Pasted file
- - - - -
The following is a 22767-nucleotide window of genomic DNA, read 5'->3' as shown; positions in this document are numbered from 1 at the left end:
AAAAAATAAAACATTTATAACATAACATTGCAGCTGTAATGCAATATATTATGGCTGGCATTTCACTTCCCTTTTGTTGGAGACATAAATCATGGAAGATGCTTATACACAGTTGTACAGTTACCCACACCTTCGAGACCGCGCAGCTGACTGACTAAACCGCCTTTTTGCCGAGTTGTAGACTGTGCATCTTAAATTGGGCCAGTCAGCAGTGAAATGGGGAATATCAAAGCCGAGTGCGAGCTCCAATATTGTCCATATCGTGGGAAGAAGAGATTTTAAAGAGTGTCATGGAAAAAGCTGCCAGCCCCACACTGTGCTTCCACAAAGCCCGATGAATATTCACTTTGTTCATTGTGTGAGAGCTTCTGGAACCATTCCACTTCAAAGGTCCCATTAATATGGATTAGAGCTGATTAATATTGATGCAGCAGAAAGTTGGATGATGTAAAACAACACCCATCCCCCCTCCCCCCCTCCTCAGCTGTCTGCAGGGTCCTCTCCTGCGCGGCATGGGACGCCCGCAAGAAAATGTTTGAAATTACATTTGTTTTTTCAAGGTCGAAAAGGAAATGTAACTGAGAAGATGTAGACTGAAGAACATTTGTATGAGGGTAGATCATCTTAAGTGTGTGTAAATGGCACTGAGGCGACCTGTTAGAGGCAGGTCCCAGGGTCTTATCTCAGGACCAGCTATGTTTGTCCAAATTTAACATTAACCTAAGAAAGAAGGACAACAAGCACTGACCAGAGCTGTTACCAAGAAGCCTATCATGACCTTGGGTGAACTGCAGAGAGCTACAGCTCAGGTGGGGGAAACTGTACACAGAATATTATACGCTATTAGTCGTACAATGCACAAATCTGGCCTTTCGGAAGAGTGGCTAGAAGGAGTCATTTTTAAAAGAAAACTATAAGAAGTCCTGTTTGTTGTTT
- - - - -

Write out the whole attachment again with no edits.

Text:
The following is a 22767-nucleotide window of genomic DNA, read 5'->3' as shown; positions in this document are numbered from 1 at the left end:
AAAAAATAAAACATTTATAACATAACATTGCAGCTGTAATGCAATATATTATGGCTGGCATTTCACTTCCCTTTTGTTGGAGACATAAATCATGGAAGATGCTTATACACAGTTGTACAGTTACCCACACCTTCGAGACCGCGCAGCTGACTGACTAAACCGCCTTTTTGCCGAGTTGTAGACTGTGCATCTTAAATTGGGCCAGTCAGCAGTGAAATGGGGAATATCAAAGCCGAGTGCGAGCTCCAATATTGTCCATATCGTGGGAAGAAGAGATTTTAAAGAGTGTCATGGAAAAAGCTGCCAGCCCCACACTGTGCTTCCACAAAGCCCGATGAATATTCACTTTGTTCATTGTGTGAGAGCTTCTGGAACCATTCCACTTCAAAGGTCCCATTAATATGGATTAGAGCTGATTAATATTGATGCAGCAGAAAGTTGGATGATGTAAAACAACACCCATCCCCCCTCCCCCCCTCCTCAGCTGTCTGCAGGGTCCTCTCCTGCGCGGCATGGGACGCCCGCAAGAAAATGTTTGAAATTACATTTGTTTTTTCAAGGTCGAAAAGGAAATGTAACTGAGAAGATGTAGACTGAAGAACATTTGTATGAGGGTAGATCATCTTAAGTGTGTGTAAATGGCACTGAGGCGACCTGTTAGAGGCAGGTCCCAGGGTCTTATCTCAGGACCAGCTATGTTTGTCCAAATTTAACATTAACCTAAGAAAGAAGGACAACAAGCACTGACCAGAGCTGTTACCAAGAAGCCTATCATGACCTTGGGTGAACTGCAGAGAGCTACAGCTCAGGTGGGGGAAACTGTACACAGAATATTATACGCTATTAGTCGTACAATGCACAAATCTGGCCTTTCGGAAGAGTGGCTAGAAGGAGTCATTTTTAAAAGAAAACTATAAGAAGTCCTGTTTGTTGTTT